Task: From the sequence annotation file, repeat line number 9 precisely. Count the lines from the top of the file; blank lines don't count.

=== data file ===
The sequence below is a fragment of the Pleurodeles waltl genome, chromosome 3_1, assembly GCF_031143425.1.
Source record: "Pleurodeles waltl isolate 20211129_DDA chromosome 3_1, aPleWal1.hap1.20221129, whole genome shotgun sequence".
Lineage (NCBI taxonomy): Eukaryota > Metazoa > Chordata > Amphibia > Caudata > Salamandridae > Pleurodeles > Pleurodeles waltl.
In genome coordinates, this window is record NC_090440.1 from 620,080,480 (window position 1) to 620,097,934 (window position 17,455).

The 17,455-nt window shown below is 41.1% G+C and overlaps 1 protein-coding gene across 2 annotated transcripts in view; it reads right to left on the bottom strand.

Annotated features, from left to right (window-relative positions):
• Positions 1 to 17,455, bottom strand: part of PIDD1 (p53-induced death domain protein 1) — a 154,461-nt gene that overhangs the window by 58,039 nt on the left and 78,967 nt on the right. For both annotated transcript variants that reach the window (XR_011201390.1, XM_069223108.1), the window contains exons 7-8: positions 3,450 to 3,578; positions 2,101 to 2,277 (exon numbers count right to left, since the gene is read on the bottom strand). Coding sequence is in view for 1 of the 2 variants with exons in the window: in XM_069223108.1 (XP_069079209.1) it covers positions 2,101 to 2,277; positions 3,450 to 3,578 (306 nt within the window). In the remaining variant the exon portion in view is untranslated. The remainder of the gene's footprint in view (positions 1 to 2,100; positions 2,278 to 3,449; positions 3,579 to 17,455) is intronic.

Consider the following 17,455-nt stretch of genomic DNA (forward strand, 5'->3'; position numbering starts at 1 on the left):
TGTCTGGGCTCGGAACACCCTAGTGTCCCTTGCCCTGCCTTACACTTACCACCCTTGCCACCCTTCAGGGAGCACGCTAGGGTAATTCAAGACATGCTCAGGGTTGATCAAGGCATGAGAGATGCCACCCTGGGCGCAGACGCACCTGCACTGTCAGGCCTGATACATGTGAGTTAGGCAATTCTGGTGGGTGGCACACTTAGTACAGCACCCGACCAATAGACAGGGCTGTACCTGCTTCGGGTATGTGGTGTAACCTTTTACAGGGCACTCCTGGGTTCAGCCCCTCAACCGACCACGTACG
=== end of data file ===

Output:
TGTCTGGGCTCGGAACACCCTAGTGTCCCTTGCCCTGCCTTACACTTACCACCCTTGCCACCCTTCAGGGAGCACGCTAGGGTAATTCAAGACATGCTCAGGGTTGATCAAGGCATGAGAGATGCCACCCTGGGCGCAGACGCACCTGCACTGTCAGGCCTGATACATGTGAGTTAGGCAATTCTGGTGGGTGGCACACTTAGTACAGCACCCGACCAATAGACAGGGCTGTACCTGCTTCGGGTATGTGGTGTAACCTTTTACAGGGCACTCCTGGGTTCAGCCCCTCAACCGACCACGTACG